If you have any questions or would like to discuss further what you should be doing, ETS is here and willing to help.
Call 0117 205 0542
Submit a contact form


The True Cost of Going Zero Carbon by 2050

What is the climate emergency declaration?

The United Nations say we could have just 11 years left to limit a climate change catastrophe.  The UK is the first country in the world to declare a “climate emergency” – one of the key demands put to the government by environmental activist group, Extinction Rebellion, and the recent declaration will accelerate efforts for the UK to become carbon-neutral by 2050.

This will see increasing pressure on commercial enterprises to support the transition to a low carbon economy and the government’s ambition to achieve net-zero emissions by 2050 will have a significant impact on businesses, particularly within the built environment.

How will the UK achieve zero carbon by 2050?

The UK is already legally committed to an 80% reduction in carbon emissions by 2050 (relative to 1990 emission levels) and in 2017, successfully lowered emissions to 43% below 1990 levels.  However, according to the Committee on Climate Change, the UK is unlikely to meet its targets for 2023 – 2027.  So, just how realistic or achievable is the new ‘net-zero’ target?

The transition to a zero-carbon economy will require a concerted effort and action by all sections of society.   It requires the right policies and government funding to support businesses to achieve this new target, whilst maintaining a balance with all the other pressures being faced across industry.

According to the UK Committee on Climate Change (CCC) it will cost 1 to 2 percent of GDP each year (approximately £50 billion per year) to achieve net-zero by 2050.  However, other sources speculate that this cost could be considerably higher when considering the impact on different sectors of the economy.

Whilst the CCC believe it is technically feasible to achieve net-zero carbon emissions by 2050, it will clearly be challenging.  The UK has already set carbon budgets and developed policies on the path to an 80% reduction in GHG emissions by 2050.  However more needs to be done to accelerate the progress already made by the UK as illustrated below.

The decarbonisation of the UK will require significant investment and have important implications on decisions over infrastructure, innovation and the role of societal change. The CCC illustrates the transition implied in their ‘Future Ambitions’ scenario to achieve net-zero carbon by 2050.

How will this affect businesses in the UK?

At this early stage it is difficult to predict the effect this will have on UK businesses, but one can fairly confidently assume rising costs of energy and an increasingly onerous legislative landscape.  The UK Government already has policies in place to help achieve the current target of 80% GHG but the pressure on all sectors of business and industry will only get stronger.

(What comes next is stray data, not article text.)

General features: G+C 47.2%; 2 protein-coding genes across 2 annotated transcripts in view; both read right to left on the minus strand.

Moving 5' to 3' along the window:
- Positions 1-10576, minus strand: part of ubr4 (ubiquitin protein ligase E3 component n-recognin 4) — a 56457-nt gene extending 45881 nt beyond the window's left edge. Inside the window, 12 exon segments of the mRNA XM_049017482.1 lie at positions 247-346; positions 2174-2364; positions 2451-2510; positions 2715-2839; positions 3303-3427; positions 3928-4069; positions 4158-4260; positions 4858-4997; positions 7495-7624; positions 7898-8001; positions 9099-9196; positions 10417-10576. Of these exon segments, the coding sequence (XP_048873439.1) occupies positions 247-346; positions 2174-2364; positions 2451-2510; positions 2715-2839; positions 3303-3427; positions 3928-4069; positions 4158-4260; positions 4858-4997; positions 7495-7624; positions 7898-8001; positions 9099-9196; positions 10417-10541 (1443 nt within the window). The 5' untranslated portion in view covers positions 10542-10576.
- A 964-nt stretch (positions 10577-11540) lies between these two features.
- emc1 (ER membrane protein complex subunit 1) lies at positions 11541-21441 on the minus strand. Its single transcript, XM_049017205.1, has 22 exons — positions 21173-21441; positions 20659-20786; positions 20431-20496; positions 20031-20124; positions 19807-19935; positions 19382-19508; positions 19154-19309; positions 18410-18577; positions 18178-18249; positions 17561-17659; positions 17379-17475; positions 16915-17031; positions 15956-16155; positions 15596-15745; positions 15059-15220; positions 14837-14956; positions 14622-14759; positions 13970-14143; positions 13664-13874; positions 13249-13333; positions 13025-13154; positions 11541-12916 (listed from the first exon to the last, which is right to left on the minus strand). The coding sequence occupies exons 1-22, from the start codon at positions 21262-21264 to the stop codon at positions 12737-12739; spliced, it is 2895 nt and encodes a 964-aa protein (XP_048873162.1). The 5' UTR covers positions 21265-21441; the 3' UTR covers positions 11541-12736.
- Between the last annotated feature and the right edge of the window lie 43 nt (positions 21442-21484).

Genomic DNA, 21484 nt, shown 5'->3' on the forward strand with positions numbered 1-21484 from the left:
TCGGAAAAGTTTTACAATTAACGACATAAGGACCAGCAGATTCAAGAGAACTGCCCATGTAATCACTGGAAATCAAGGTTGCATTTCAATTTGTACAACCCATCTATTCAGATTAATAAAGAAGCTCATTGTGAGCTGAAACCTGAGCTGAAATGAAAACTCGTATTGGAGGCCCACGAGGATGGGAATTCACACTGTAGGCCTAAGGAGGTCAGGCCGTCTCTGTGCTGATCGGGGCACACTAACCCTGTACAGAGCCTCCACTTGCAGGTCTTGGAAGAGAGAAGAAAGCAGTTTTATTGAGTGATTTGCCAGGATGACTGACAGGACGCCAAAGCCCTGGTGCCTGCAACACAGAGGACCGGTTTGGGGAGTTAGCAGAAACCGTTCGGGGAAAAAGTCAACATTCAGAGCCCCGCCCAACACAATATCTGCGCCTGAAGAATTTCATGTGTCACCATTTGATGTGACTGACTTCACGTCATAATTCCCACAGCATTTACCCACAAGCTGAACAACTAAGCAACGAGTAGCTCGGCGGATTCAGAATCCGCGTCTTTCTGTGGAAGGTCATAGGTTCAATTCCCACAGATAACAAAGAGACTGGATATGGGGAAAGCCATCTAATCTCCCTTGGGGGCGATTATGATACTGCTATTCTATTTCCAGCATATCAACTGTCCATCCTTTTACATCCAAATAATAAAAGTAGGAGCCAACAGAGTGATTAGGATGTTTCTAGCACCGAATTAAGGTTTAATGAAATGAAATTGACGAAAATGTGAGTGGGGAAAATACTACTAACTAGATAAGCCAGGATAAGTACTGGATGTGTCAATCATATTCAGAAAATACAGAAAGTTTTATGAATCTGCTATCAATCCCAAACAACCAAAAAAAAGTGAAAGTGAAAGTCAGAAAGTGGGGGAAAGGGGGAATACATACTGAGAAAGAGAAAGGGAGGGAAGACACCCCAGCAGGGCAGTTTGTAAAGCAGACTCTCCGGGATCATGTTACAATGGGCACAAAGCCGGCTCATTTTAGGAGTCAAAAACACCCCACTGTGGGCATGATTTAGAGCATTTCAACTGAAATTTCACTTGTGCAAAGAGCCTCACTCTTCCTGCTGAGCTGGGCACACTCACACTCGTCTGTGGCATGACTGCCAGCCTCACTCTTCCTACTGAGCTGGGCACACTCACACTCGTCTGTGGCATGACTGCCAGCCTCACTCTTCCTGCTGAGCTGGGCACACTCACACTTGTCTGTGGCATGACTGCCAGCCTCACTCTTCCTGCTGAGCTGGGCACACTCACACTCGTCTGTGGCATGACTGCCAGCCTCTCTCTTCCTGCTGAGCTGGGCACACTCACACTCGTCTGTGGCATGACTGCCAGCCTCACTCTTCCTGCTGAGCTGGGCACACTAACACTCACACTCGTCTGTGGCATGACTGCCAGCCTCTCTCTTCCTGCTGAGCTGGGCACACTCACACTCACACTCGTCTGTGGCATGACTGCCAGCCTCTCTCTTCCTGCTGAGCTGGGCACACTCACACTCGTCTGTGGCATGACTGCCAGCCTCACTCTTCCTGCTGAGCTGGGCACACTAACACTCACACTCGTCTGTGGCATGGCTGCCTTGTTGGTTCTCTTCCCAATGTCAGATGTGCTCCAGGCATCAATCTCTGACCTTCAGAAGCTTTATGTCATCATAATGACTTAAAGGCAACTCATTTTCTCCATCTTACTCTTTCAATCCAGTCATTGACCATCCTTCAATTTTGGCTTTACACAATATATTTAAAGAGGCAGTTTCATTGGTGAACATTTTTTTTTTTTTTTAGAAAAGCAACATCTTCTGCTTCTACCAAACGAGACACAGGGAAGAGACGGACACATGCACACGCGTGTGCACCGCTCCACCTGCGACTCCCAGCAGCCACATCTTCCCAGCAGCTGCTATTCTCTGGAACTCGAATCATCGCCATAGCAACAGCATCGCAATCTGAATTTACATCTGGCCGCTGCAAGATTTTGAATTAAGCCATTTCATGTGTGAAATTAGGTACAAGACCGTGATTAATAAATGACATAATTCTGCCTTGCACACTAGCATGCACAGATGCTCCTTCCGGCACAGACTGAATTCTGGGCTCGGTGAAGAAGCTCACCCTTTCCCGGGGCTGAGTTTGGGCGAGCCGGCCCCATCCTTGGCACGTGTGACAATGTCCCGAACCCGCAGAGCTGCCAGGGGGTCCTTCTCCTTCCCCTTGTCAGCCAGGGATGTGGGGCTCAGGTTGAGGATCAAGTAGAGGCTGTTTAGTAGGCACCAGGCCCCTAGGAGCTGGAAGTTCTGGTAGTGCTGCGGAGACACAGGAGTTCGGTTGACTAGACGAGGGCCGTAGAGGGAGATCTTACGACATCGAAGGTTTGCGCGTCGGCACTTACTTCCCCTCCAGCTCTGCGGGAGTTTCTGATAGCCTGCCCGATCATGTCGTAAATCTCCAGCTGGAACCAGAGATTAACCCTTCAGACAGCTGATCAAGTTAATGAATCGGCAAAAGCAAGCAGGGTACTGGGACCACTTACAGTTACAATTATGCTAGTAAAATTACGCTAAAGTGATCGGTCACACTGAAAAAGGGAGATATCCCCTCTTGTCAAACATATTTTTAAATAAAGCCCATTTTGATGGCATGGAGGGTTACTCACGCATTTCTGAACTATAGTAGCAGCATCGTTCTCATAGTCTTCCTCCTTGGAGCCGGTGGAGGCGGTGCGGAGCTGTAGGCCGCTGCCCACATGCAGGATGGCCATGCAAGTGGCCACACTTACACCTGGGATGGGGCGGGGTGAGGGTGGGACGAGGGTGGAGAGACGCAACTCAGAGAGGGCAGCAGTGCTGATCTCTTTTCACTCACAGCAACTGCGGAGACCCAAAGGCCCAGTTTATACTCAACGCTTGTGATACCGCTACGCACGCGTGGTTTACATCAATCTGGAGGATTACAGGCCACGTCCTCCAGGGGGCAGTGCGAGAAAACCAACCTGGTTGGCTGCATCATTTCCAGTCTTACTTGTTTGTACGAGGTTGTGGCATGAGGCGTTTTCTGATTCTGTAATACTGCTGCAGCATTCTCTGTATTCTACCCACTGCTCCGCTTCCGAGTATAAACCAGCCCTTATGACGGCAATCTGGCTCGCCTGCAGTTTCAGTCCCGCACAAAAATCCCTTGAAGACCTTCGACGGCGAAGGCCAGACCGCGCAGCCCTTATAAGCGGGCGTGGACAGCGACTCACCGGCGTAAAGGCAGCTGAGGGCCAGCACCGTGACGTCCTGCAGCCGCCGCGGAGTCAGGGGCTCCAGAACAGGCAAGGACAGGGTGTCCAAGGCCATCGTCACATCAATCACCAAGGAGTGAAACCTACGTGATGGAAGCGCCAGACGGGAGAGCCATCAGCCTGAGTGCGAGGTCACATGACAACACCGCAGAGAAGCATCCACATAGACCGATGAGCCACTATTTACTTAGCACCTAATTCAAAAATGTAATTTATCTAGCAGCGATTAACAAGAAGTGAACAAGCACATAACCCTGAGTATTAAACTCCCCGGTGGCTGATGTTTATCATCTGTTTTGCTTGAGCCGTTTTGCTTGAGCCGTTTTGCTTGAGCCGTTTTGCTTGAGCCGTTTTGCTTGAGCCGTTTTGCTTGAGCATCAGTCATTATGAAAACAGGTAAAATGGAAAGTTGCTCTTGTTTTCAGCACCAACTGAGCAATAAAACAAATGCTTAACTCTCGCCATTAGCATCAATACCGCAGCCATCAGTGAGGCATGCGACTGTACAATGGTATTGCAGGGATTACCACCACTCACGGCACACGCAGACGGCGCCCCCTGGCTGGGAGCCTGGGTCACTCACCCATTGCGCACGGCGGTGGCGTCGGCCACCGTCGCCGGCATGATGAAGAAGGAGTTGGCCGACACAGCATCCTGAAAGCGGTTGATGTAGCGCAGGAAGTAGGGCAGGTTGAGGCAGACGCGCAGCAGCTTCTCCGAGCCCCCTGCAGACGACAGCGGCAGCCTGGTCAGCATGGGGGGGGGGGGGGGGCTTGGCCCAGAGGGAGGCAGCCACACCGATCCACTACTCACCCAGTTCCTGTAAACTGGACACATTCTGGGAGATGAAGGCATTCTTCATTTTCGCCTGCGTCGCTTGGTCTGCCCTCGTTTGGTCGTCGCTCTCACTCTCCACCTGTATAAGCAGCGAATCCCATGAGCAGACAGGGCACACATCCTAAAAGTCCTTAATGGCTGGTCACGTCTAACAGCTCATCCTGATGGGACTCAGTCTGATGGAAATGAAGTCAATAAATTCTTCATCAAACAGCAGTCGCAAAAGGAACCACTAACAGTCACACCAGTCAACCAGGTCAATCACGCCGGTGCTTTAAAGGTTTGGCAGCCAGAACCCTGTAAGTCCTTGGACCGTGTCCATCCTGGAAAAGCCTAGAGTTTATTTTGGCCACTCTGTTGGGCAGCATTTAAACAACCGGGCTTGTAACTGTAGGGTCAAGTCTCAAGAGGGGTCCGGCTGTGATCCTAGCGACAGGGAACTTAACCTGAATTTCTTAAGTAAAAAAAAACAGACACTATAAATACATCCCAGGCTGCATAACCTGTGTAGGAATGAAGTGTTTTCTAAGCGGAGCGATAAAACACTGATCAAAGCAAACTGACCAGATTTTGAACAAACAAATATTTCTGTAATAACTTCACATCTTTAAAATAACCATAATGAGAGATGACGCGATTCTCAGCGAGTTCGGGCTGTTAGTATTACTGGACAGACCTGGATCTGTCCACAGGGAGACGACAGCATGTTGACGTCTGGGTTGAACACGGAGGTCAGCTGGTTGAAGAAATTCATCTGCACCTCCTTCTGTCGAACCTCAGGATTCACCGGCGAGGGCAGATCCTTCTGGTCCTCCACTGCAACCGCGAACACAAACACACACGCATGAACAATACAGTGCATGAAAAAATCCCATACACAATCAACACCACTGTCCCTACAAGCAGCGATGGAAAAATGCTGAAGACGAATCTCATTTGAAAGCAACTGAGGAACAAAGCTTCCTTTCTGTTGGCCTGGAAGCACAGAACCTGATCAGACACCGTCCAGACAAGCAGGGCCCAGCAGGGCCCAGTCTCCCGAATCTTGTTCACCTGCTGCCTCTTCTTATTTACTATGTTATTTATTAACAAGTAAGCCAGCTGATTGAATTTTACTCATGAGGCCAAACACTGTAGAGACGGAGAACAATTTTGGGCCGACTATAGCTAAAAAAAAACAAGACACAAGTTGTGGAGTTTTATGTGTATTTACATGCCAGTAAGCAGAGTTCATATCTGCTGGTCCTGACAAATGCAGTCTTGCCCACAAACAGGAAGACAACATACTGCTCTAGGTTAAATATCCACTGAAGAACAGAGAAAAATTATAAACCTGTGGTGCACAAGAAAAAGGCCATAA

We would hope that in aid of this recent development, the UK Government will support businesses through this transition.  Increasing the availability of grants to fund energy efficiency schemes and educating owners / investors on suitable technologies available to them, would be welcomed although the lessons will have to be learned from less-than-successful previous legislative interventions, in particular those targeting the built environment.

More Answers

Final thoughts

If you are looking for an energy management system that is tailored to your business needs, ETS can provide you with 25 years of experience in dramatically improving energy efficiency and reducing environmental impacts. Whether your businesses have individual assets or large international portfolios, ETS can assist you in saving substantial amounts of money while significantly reducing your carbon performance.

To discuss your requirements, get in touch. You can contact us by calling 0117 205 0542 or drop us an email at

Related Article

Important Update: What You Need to Know about ESOS Phase 3

Time is ticking for the ESOS Phase 3 deadline. The Environment Agency announced that the reporting system is available now. For organisations qualifying for ESOS Phase 3, the deadline for submitting a compliance notification is 5 June 2024, and organisations should still look to meet this compliance notification deadline where possible.


Earth Day 2024

Earth Day represents a vital reminder of our planet’s fragility and the importance of preserving its natural resources for future generations. It’s a time to unite to combat climate change, protect ecosystems, and promote environmental stewardship.

Low Carbon Skills Fund Phase 5 secures £16 million (Public sector)

Low Carbon Skills Fund Phase 5 has been announced for the new financial year 2024 to 2025. With £16 million of funding available, public sector organisations in England now have the opportunity to harness the technical skills and expertise needed to develop robust heat decarbonisation plans that will pave the way for Net Zero.